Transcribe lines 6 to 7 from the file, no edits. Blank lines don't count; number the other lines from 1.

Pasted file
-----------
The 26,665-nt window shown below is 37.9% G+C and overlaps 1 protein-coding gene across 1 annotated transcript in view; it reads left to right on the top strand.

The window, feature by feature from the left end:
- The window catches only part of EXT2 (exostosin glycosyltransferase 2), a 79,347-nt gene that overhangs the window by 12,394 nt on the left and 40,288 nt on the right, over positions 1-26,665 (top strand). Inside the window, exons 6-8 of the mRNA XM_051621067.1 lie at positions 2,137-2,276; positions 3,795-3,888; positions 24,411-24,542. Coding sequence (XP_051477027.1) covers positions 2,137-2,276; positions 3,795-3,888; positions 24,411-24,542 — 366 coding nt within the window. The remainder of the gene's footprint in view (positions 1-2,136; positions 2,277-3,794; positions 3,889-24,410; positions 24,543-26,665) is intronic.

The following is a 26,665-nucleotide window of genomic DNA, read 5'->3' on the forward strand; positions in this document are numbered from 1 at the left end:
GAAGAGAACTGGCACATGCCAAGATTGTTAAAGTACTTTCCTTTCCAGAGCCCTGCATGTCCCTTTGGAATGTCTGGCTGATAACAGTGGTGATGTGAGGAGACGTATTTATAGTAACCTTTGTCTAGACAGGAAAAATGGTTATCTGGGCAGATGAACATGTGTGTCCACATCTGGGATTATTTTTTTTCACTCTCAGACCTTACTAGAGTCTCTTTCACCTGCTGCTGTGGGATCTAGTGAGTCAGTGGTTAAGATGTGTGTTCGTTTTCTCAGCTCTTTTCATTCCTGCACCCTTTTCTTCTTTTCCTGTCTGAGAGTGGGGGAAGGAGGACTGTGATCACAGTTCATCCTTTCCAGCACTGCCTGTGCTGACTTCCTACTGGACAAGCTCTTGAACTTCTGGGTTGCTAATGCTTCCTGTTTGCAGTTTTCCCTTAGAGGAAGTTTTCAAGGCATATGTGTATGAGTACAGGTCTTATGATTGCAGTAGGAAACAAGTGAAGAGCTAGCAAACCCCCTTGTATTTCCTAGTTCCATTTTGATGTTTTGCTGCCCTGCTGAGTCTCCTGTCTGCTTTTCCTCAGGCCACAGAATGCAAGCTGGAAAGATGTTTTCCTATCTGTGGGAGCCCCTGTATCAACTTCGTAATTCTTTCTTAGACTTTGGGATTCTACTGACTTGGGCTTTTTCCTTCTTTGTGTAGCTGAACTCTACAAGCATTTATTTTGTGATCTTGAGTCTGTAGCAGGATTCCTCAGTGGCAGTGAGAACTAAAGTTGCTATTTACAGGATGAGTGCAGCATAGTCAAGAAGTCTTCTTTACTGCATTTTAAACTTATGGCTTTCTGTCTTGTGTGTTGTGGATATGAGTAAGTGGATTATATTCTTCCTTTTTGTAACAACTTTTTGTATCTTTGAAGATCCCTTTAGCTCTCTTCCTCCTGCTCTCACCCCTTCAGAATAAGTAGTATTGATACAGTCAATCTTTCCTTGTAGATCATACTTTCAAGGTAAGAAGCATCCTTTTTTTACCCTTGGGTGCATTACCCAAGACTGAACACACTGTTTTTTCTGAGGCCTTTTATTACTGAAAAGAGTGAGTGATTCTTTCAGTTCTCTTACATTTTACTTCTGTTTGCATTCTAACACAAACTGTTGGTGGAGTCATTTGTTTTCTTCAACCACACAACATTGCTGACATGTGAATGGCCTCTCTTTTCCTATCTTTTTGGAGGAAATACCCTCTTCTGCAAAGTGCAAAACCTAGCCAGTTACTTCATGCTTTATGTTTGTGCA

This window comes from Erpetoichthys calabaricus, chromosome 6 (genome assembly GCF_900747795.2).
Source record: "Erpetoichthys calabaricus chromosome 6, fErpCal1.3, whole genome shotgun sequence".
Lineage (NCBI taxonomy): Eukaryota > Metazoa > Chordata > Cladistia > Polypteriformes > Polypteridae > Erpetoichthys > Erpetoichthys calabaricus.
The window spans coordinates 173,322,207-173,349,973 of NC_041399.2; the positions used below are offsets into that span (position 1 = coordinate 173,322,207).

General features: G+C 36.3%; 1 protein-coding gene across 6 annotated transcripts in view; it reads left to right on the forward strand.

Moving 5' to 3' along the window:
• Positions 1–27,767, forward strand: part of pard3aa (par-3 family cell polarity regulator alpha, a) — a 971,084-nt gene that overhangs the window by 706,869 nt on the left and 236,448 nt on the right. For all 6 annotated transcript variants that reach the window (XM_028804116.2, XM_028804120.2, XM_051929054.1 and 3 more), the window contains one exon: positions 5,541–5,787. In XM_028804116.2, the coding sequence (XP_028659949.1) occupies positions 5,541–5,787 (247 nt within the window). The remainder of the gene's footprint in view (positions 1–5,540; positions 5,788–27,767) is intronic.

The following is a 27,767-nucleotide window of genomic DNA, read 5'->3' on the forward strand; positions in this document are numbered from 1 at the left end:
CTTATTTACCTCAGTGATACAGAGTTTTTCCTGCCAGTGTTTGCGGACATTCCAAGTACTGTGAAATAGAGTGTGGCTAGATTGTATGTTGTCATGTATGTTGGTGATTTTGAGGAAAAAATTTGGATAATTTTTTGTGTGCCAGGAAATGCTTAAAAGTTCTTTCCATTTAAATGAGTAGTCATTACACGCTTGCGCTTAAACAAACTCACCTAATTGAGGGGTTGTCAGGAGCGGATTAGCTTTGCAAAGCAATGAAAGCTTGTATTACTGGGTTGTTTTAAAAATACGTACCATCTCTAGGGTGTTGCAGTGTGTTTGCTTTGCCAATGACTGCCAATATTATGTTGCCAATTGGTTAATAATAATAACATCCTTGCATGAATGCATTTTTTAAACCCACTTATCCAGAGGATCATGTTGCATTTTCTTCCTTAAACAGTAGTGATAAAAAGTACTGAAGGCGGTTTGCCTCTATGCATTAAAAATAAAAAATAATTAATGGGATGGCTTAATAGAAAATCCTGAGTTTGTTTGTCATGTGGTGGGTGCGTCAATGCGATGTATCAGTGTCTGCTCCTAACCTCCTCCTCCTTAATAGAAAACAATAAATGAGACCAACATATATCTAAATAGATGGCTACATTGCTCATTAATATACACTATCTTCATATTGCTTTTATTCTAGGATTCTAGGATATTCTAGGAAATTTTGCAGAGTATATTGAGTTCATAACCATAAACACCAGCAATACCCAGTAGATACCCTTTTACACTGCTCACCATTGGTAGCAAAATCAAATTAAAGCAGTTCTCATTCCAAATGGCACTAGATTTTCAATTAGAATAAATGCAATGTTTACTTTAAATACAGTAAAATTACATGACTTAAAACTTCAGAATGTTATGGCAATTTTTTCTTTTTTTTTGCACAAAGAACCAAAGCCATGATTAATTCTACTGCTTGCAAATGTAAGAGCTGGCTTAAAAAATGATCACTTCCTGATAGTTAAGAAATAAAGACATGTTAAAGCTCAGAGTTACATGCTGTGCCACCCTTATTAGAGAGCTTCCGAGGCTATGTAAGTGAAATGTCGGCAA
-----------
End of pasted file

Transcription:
This window comes from Erpetoichthys calabaricus, chromosome 6 (genome assembly GCF_900747795.2).
Source record: "Erpetoichthys calabaricus chromosome 6, fErpCal1.3, whole genome shotgun sequence".